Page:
The world needs more reminders of the importance of public libraries and the important role they play in society. Hopefully after reading this essay I’ll convert you to the library cause or else I’ll remind you of their magic.
I’ll admit I’m biased: I’m not only a public library patron but I’m an active supporter and volunteer. I have served on my local library board for many years, alternating as chair and vice-chair in addition to volunteering for local events. I also serve on two provincial library boards in the province of New Brunswick, including some advocacy work and fundraising. I believe we have a pretty nifty public library system in my home province so I’ll be bragging, I mean talking, about it in this essay.2 I am also friends, or at least friendly acquaintances, with a number of librarians who I think are great people. So although I’m not a librarian, I know a thing or two about libraries.
I’ll be talking about public libraries instead of the generic term library. The adjective public is crucial because it denotes a couple of things:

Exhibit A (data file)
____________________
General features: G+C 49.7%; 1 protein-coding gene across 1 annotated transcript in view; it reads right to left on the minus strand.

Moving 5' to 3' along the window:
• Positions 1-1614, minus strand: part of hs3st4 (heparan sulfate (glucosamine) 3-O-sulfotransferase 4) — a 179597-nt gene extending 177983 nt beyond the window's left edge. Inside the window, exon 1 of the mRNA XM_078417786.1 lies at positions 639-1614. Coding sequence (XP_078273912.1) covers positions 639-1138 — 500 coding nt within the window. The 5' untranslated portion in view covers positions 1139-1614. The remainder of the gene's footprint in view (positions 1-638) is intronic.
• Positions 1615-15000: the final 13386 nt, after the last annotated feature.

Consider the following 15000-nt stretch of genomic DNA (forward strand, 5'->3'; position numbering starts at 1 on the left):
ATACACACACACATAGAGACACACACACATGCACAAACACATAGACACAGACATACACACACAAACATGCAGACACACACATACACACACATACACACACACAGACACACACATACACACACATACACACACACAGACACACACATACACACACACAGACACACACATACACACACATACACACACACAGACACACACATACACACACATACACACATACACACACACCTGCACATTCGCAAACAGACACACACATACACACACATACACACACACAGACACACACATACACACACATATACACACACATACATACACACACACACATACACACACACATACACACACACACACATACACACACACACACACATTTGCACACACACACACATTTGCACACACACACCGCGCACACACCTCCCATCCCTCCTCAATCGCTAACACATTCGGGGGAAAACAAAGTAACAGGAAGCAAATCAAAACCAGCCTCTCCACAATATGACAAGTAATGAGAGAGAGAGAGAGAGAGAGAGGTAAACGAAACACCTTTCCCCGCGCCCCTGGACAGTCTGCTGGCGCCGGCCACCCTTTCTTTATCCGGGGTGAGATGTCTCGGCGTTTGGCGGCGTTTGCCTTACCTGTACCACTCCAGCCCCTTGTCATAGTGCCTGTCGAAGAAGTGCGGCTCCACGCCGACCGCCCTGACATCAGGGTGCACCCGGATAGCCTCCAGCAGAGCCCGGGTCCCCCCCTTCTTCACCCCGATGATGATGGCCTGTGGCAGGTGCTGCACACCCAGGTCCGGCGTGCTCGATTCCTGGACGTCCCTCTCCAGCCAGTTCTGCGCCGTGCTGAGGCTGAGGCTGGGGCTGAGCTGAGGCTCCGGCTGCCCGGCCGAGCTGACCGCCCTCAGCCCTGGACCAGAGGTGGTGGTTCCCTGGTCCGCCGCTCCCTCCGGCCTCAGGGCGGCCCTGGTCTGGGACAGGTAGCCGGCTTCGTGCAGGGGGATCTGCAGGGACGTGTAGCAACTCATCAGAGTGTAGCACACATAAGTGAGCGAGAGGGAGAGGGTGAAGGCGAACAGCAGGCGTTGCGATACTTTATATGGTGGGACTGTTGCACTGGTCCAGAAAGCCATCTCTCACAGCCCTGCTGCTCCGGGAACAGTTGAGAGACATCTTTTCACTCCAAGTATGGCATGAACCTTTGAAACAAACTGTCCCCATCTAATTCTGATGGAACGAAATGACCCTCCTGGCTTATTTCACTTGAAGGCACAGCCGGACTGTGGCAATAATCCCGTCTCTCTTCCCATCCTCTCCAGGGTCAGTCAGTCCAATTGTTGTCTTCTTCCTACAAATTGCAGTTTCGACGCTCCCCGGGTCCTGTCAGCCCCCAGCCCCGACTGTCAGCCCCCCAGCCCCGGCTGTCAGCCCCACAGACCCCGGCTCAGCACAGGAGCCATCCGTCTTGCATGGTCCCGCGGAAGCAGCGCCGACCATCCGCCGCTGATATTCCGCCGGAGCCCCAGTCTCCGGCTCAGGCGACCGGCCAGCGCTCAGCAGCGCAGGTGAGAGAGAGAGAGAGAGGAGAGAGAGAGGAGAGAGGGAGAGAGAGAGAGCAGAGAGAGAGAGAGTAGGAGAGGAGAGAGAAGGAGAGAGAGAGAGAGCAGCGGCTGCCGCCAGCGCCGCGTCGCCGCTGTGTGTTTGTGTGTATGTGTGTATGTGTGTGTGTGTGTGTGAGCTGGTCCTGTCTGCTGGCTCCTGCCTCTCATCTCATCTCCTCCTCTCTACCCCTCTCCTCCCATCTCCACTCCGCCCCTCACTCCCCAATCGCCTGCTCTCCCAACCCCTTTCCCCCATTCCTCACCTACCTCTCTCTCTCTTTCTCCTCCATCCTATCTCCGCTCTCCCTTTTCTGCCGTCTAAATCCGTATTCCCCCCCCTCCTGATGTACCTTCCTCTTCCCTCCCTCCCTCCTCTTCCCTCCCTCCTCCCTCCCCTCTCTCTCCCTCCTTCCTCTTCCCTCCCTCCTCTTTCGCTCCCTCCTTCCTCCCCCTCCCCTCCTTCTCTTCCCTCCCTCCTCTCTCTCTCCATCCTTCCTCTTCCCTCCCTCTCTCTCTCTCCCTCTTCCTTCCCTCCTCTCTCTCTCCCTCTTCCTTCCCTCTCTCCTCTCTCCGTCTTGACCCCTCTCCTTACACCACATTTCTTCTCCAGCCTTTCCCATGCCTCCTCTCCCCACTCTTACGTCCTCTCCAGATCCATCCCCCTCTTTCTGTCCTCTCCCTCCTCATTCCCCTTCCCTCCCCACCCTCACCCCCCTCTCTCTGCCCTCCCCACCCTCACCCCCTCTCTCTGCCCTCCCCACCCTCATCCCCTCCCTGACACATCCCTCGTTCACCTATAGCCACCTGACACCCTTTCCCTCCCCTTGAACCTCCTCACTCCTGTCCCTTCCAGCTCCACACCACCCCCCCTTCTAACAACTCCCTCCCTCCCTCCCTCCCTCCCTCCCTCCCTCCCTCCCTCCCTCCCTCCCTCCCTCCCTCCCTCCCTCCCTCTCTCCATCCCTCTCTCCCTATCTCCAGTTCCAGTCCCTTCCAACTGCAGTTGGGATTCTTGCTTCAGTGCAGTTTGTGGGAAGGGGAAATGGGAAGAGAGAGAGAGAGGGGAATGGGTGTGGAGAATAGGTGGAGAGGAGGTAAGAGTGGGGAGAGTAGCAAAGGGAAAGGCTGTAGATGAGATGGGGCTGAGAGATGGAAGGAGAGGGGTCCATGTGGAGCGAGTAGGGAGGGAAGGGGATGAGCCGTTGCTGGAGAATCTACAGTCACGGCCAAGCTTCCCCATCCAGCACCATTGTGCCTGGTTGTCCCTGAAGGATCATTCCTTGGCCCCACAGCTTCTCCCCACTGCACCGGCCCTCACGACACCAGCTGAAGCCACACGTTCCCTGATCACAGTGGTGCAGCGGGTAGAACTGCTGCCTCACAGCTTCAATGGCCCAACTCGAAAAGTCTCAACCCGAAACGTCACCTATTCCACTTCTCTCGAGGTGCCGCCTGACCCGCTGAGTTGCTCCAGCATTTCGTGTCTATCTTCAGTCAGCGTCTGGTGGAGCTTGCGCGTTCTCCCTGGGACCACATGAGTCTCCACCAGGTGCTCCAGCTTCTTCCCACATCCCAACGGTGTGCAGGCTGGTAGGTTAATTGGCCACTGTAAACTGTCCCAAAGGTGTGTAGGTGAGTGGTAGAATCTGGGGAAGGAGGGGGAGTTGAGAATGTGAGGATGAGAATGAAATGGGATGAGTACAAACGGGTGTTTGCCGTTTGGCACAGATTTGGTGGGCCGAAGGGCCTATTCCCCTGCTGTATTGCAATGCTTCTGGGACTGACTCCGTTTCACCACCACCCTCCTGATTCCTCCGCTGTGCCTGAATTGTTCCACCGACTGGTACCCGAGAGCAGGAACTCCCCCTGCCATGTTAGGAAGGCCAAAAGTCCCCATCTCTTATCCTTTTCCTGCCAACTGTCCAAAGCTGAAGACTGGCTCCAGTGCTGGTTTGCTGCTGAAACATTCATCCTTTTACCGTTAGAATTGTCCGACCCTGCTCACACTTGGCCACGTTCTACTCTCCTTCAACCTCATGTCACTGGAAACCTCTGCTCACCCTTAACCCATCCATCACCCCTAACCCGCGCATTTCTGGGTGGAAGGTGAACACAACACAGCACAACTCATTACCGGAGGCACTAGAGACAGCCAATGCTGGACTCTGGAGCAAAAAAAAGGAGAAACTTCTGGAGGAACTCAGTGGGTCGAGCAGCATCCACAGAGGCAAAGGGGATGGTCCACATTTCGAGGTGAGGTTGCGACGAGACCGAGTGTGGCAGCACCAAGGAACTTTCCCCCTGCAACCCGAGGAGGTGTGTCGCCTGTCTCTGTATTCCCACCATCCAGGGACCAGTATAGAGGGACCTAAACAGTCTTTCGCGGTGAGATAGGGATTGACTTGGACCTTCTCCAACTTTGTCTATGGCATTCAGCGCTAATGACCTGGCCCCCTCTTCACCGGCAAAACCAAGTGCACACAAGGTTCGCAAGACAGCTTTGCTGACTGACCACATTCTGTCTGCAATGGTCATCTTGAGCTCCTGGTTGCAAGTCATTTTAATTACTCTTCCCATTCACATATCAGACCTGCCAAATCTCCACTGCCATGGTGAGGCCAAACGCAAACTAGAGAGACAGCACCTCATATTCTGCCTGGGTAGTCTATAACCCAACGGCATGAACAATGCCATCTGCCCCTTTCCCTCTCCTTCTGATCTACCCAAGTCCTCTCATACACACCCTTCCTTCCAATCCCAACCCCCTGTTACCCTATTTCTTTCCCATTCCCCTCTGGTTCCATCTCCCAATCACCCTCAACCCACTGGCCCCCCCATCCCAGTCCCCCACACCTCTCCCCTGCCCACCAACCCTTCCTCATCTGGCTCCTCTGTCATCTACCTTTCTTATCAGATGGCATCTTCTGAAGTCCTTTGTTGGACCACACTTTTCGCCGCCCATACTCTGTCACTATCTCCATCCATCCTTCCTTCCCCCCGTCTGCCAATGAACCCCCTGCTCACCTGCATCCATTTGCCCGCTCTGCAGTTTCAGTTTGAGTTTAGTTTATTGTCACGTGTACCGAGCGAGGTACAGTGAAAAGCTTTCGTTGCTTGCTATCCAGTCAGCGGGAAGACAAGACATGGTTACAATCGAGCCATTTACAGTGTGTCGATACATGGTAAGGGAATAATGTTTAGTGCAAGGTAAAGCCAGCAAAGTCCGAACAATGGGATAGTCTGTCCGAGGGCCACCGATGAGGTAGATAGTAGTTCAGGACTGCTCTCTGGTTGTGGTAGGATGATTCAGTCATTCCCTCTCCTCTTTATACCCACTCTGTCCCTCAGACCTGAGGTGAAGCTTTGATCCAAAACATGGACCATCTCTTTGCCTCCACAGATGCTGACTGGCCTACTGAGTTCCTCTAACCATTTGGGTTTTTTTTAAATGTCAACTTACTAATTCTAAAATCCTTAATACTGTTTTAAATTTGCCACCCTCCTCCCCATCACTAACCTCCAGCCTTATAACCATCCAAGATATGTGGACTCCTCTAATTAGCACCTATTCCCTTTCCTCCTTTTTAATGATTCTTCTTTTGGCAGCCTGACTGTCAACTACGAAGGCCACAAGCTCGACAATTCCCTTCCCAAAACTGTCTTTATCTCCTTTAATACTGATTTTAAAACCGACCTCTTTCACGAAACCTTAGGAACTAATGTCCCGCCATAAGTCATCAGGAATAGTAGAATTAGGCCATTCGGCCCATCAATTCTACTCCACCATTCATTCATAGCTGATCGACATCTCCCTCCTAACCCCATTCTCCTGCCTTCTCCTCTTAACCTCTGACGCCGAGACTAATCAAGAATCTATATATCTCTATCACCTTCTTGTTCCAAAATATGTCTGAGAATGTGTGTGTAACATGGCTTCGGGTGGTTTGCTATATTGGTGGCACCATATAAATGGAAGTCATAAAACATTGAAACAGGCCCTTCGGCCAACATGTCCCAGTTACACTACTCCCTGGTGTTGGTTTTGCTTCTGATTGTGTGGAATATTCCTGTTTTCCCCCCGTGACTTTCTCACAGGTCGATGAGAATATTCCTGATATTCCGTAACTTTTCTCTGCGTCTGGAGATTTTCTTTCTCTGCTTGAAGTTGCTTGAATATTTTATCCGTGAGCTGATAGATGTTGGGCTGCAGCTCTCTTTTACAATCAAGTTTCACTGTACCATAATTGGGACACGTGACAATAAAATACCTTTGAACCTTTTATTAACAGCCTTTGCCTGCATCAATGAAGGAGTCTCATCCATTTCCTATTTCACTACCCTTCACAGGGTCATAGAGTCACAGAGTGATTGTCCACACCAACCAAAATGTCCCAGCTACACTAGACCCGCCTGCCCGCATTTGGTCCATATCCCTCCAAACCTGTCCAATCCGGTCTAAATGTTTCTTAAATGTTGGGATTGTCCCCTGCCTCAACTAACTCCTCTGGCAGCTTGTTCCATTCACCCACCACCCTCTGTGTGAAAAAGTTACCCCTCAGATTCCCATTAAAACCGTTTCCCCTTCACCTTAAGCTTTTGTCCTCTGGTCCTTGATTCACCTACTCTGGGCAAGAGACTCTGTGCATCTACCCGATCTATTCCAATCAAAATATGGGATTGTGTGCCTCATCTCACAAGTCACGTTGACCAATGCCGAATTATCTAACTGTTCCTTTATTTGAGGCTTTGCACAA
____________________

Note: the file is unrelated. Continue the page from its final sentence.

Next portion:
libraries that are at least partially funded by tax revenues
libraries that are open to the general public, regardless of whether or not you are currently paying taxes
When I use the term library in this post I’m talking about public libraries unless otherwise specified.
An extremely brief and incomplete history of libraries
Libraries began as places to store written knowledge, with some of the earliest known archives, in cuneiform script stored on clay tablets, dating back to 2600 B.C. Scrolls made of papyrus and parchment3 were other early means of storing knowledge, all of which were eventually supplanted by books and paper, with more and more writing converting to digital formats in the 20th and 21st centuries.